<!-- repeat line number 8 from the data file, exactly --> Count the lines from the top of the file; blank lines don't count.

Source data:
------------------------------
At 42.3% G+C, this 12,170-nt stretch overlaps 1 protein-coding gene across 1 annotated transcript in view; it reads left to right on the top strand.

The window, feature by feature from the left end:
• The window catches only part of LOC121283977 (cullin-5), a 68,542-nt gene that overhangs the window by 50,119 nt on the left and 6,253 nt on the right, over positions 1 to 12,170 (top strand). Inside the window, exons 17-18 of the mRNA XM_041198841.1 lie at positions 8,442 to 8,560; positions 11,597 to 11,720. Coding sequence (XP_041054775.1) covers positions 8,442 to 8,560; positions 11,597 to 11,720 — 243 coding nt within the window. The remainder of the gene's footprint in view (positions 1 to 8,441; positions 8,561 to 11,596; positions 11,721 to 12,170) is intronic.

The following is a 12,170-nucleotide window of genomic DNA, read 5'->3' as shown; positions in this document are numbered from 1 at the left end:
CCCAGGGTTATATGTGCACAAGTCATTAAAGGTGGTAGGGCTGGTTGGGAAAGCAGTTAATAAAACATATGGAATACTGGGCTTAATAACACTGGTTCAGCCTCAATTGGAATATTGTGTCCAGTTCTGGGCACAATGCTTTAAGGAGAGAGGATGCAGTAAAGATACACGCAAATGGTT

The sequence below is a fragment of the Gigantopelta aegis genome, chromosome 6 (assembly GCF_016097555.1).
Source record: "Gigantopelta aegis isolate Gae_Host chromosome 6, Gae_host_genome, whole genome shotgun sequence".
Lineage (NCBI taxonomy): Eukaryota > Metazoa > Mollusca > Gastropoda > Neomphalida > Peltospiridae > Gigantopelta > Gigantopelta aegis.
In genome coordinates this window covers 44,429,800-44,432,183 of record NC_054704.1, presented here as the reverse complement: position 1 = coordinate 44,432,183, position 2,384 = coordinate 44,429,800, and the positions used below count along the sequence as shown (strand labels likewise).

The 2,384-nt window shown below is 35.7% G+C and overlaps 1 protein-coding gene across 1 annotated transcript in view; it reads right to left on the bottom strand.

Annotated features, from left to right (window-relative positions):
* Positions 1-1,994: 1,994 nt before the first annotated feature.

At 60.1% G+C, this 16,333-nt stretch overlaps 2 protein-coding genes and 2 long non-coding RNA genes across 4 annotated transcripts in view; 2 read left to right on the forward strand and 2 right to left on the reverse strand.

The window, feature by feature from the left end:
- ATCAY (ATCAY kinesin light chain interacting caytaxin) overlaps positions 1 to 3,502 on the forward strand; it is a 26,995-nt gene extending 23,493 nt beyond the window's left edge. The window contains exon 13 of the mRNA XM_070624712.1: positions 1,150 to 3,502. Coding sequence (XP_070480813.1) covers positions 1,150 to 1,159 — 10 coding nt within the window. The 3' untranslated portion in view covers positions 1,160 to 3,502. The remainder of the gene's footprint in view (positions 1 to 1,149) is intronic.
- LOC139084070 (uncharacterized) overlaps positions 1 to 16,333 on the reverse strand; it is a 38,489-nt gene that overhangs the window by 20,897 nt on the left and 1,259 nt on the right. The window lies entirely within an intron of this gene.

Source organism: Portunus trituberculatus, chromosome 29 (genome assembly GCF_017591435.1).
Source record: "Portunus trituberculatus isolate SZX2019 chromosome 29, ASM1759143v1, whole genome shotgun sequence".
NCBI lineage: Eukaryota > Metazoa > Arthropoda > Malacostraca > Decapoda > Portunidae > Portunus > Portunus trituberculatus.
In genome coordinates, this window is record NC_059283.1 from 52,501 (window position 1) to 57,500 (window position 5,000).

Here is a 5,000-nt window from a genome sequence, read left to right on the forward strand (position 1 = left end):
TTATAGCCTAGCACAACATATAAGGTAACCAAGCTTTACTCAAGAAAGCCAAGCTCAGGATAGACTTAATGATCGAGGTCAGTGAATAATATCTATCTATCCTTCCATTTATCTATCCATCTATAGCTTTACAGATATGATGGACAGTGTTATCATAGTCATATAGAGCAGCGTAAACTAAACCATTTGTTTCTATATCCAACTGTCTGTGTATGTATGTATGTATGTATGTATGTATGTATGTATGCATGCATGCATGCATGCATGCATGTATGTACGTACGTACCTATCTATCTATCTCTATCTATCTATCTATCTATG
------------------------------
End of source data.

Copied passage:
Lineage (NCBI taxonomy): Eukaryota > Metazoa > Mollusca > Gastropoda > Neomphalida > Peltospiridae > Gigantopelta > Gigantopelta aegis.